Suggested & Field Practices From Most Viewed 2015 Blog Posts
By Eugene Fram
Currently my blog-site has over 350 posts on nonprofit governance. Following are six 2015 posts that stand out based on viewer interest.
The nonprofit’s 3 or 5-year strategic plan has been completed with the entire board management and staff reading from the same document. But what about the shoals that must be bridged before its benefits can be implemented? For example:
For a nonprofit organization, it is necessary to hire a president/CEO or executive in whom the board can place a high degree of trust. But along with the trust, the board must ROBUSTLY annually evaluate the CEO and the organization’s performance.
For-profit organizations or nonprofit organizations, in my opinion, have five identical basic board guidelines. For Deloitte Partners, a worldwide accounting and financial advisory firm, these constitute board responsibilities that can’t be delegated to management. The board has responsibilities to have: a viable governance structure, annual assessments of (board and) organizational performance, driven strategic planning, improved management talent and assured organizational integrity. A relentless pursuit of these lofty goals will enable nonprofits to be “on the mark.”
Following are four nonprofit areas that call for strategic scrutiny and, if recognized by several other current board members as constraints on the future of the nonprofit, the process may allow individual directors to seek positive change:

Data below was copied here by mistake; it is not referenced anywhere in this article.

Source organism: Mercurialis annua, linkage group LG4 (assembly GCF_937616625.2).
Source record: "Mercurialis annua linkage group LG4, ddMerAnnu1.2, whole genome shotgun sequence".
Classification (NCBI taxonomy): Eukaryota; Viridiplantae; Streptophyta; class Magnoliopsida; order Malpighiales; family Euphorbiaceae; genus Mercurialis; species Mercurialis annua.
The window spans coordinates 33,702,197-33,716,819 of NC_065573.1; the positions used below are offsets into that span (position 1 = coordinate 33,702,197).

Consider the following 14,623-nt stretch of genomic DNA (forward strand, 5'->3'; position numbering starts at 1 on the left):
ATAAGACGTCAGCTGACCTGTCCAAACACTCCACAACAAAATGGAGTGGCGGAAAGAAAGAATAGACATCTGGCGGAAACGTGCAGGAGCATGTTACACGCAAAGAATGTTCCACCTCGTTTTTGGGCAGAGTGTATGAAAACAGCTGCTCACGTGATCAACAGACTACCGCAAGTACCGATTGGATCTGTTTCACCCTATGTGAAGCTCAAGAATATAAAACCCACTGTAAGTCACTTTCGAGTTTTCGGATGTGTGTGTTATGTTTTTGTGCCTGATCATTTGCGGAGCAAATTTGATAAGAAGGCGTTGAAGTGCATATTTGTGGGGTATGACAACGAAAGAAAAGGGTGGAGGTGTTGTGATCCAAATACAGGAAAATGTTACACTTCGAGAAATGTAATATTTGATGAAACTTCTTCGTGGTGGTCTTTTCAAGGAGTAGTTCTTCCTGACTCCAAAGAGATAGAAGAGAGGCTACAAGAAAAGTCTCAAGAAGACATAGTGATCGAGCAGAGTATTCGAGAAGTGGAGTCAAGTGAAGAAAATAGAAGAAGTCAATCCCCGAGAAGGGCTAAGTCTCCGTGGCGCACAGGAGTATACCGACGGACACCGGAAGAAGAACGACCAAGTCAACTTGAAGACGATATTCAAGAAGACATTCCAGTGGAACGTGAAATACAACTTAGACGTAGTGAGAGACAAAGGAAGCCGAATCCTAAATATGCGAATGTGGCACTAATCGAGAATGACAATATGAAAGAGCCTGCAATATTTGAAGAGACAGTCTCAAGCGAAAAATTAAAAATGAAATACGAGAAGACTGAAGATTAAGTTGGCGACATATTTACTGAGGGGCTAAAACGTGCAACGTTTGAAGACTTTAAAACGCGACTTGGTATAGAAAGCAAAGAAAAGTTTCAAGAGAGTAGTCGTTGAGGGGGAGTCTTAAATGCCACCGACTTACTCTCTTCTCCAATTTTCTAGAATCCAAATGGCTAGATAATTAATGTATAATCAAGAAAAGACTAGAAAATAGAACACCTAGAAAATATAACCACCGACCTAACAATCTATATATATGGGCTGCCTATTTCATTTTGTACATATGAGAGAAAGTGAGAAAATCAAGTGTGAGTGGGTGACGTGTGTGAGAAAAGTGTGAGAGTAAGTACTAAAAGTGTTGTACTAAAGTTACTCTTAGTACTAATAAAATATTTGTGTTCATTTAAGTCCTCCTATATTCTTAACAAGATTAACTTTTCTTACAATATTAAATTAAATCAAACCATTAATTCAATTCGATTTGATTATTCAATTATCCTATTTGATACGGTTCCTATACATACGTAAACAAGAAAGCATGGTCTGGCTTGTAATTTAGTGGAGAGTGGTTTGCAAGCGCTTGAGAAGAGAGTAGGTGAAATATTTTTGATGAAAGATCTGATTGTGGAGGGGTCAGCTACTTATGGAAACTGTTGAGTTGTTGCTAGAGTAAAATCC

With high performing nonprofit boards, directors will rarely be invited by the CEO to participate in operational decisions. As a result, management will always have more information than the board. Yet the board still needs to know that is happening in operations to be able to overview them. The name of the game is for the CEO to communicate the important information and to keep directors informed of significant developments. Still, there’s no need to clutter regular board meetings by reporting endless details about operations. Following are some practical suggestions:
These data and comments can lead one to conclude that all nonprofit boards are dysfunctional. I suggest that nonprofit boards can generate a range of dysfunctional behavioral outcomes, but the staff can muddle through and continue to adequately serve clients.